Return to site

#WingTappers on This Day in History: 

July 16, 1848

A handful of wingtapping women meet to draft the Declaration of Sentiments in preparation for the first National Women's Convention


Legacy Makers & WingTappers

on this Day in History: July 16, 1848

"Never doubt that a small group of thoughtful, committed citizens can change the world;

indeed, it's the only thing that ever has." - Margaret Mead

If we were living in 1848, this day of July 16 would be a Sunday night, instead of a Saturday night. It was the night when a small handful of passionate and persistent women convened at 14 East Williams Street in Waterloo, New York, the house of Tom and MaryAnn M'Clintock, along with their five children. According to this article, courtesy of the National Park Service, the family owned and operated a drugstore, a school, and offered their house for slavery fugitives, as part of the Underground Railroad.

"Come, come, my conservative friend, wipe the dew off your spectacles, and see that the world is moving."

- Elizabeth Cady Stanton

It was on this night, in 1848, one hundred and sixty eight years ago, that MaryAnn M'Clintock hosted Elizabeth Cady Stanton, Lucretia Mott, Martha Hunt and Jane Wright, at her house, to write the Declaration of Sentiments that were to be presented at the first National Women's Convention, to be help three days later, at Wesleyan Church, in Seneca Falls.

broken image

"We were but a handful..." reflects Elizabeth Cady Stanton, of the group of women and men, expected to show. This proves Margaret Mead's sentiments when she said, "Never doubt that a small group of thoughtful, committed citizens can change the world; indeed, it's the only thing that ever has."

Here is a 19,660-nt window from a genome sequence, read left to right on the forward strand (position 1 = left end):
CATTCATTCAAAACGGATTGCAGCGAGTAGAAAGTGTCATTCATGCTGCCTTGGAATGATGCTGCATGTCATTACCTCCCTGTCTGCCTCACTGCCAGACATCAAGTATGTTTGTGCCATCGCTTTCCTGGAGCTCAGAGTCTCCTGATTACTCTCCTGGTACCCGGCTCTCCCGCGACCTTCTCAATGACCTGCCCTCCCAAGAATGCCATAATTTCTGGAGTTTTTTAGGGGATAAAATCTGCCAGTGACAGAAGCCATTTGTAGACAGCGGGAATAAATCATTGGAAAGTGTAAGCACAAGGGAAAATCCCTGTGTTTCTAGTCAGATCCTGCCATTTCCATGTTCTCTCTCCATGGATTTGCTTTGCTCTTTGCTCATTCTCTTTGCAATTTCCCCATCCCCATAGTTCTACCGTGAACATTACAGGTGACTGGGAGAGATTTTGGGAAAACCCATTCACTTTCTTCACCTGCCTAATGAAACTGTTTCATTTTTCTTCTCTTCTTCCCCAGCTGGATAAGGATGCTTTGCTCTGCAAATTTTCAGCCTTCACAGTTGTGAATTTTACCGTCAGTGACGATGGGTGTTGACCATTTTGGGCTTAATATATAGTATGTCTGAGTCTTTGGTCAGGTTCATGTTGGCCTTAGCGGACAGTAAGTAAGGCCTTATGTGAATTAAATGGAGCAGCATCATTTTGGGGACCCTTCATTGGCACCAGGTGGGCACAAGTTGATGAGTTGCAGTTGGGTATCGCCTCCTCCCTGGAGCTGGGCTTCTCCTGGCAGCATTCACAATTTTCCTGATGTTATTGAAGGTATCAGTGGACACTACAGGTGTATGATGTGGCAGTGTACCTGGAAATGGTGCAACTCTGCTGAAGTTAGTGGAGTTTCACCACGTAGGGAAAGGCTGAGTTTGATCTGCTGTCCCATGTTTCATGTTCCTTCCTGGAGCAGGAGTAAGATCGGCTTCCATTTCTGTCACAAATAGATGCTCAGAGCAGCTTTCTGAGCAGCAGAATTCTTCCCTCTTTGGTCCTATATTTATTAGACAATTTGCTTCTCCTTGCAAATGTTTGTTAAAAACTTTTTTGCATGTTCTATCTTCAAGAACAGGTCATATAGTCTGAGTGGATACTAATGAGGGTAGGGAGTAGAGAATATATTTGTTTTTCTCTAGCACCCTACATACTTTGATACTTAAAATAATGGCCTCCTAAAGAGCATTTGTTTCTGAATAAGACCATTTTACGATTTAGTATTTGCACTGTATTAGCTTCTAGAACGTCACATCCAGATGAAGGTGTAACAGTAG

Three days later, these fearless and passionate #wingtappers would lay the foundation for an event that is arguably one of the most important events in women's history at the first National Women's Convention, July 19-20, in Seneca Falls. NY.

broken image

Did you Know???

There was heated debate this night on whether or not include women's Suffrage rights into this Declaration of Sentiments? Lucretia Mott thought it was asking too much and that it may cause the too much commotion and chaos?

Elizabeth Cady Stanton's husband agreed and refused to be part of the Convention, since it may have impacted his upcoming run for public office.
But Elizabeth Cady Stanton stood her ground, was able to convince them to keep intact, and hence moved forward with what is considered the most rebellious act in the history of Womanity".

It took another 72 years for the 19th Amendment to get signed into law, and only one of the original attendees, Charlotte Woodard Pierce, survived to see it happen, although at 92, was too ill and never got the actual chance to vote.

How well do you know your Women in History and their fight for Equality? Take this 5 point Suffrage 101 Quiz Here and Find Out!